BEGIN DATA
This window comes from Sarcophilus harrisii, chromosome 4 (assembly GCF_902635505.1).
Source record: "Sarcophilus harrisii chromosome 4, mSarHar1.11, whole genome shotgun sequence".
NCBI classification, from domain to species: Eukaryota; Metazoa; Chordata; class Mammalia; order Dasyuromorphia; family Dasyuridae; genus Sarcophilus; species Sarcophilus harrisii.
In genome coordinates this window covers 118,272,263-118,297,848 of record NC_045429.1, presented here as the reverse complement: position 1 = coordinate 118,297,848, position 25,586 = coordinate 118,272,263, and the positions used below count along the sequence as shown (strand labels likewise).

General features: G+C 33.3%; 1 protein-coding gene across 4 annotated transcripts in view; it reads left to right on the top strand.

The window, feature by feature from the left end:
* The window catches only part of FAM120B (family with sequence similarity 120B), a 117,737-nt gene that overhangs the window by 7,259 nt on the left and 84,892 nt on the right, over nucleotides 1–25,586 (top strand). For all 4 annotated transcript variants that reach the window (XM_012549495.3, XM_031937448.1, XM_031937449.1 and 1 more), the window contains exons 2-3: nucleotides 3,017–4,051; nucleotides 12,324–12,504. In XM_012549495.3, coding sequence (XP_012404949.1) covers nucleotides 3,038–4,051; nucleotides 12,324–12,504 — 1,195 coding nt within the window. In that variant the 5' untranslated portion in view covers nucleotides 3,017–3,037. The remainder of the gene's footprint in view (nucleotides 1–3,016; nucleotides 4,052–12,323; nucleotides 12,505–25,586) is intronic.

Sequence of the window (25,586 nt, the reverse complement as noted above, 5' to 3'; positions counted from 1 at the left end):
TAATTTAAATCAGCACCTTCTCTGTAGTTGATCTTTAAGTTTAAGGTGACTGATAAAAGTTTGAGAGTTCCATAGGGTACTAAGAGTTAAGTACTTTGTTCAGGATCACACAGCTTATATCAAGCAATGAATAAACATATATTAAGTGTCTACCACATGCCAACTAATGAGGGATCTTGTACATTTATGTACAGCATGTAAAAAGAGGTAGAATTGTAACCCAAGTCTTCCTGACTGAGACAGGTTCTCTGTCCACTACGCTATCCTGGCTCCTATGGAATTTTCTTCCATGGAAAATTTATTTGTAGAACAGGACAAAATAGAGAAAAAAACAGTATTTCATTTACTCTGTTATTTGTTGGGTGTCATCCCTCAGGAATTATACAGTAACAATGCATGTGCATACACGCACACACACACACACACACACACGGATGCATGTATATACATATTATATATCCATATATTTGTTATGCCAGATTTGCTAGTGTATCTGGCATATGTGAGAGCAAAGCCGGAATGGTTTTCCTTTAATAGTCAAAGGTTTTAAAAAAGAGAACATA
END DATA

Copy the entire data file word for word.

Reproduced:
This window comes from Sarcophilus harrisii, chromosome 4 (assembly GCF_902635505.1).
Source record: "Sarcophilus harrisii chromosome 4, mSarHar1.11, whole genome shotgun sequence".
NCBI classification, from domain to species: Eukaryota; Metazoa; Chordata; class Mammalia; order Dasyuromorphia; family Dasyuridae; genus Sarcophilus; species Sarcophilus harrisii.
In genome coordinates this window covers 118,272,263-118,297,848 of record NC_045429.1, presented here as the reverse complement: position 1 = coordinate 118,297,848, position 25,586 = coordinate 118,272,263, and the positions used below count along the sequence as shown (strand labels likewise).

General features: G+C 33.3%; 1 protein-coding gene across 4 annotated transcripts in view; it reads left to right on the top strand.

The window, feature by feature from the left end:
* The window catches only part of FAM120B (family with sequence similarity 120B), a 117,737-nt gene that overhangs the window by 7,259 nt on the left and 84,892 nt on the right, over nucleotides 1–25,586 (top strand). For all 4 annotated transcript variants that reach the window (XM_012549495.3, XM_031937448.1, XM_031937449.1 and 1 more), the window contains exons 2-3: nucleotides 3,017–4,051; nucleotides 12,324–12,504. In XM_012549495.3, coding sequence (XP_012404949.1) covers nucleotides 3,038–4,051; nucleotides 12,324–12,504 — 1,195 coding nt within the window. In that variant the 5' untranslated portion in view covers nucleotides 3,017–3,037. The remainder of the gene's footprint in view (nucleotides 1–3,016; nucleotides 4,052–12,323; nucleotides 12,505–25,586) is intronic.

Sequence of the window (25,586 nt, the reverse complement as noted above, 5' to 3'; positions counted from 1 at the left end):
TAATTTAAATCAGCACCTTCTCTGTAGTTGATCTTTAAGTTTAAGGTGACTGATAAAAGTTTGAGAGTTCCATAGGGTACTAAGAGTTAAGTACTTTGTTCAGGATCACACAGCTTATATCAAGCAATGAATAAACATATATTAAGTGTCTACCACATGCCAACTAATGAGGGATCTTGTACATTTATGTACAGCATGTAAAAAGAGGTAGAATTGTAACCCAAGTCTTCCTGACTGAGACAGGTTCTCTGTCCACTACGCTATCCTGGCTCCTATGGAATTTTCTTCCATGGAAAATTTATTTGTAGAACAGGACAAAATAGAGAAAAAAACAGTATTTCATTTACTCTGTTATTTGTTGGGTGTCATCCCTCAGGAATTATACAGTAACAATGCATGTGCATACACGCACACACACACACACACACACACGGATGCATGTATATACATATTATATATCCATATATTTGTTATGCCAGATTTGCTAGTGTATCTGGCATATGTGAGAGCAAAGCCGGAATGGTTTTCCTTTAATAGTCAAAGGTTTTAAAAAAGAGAACATA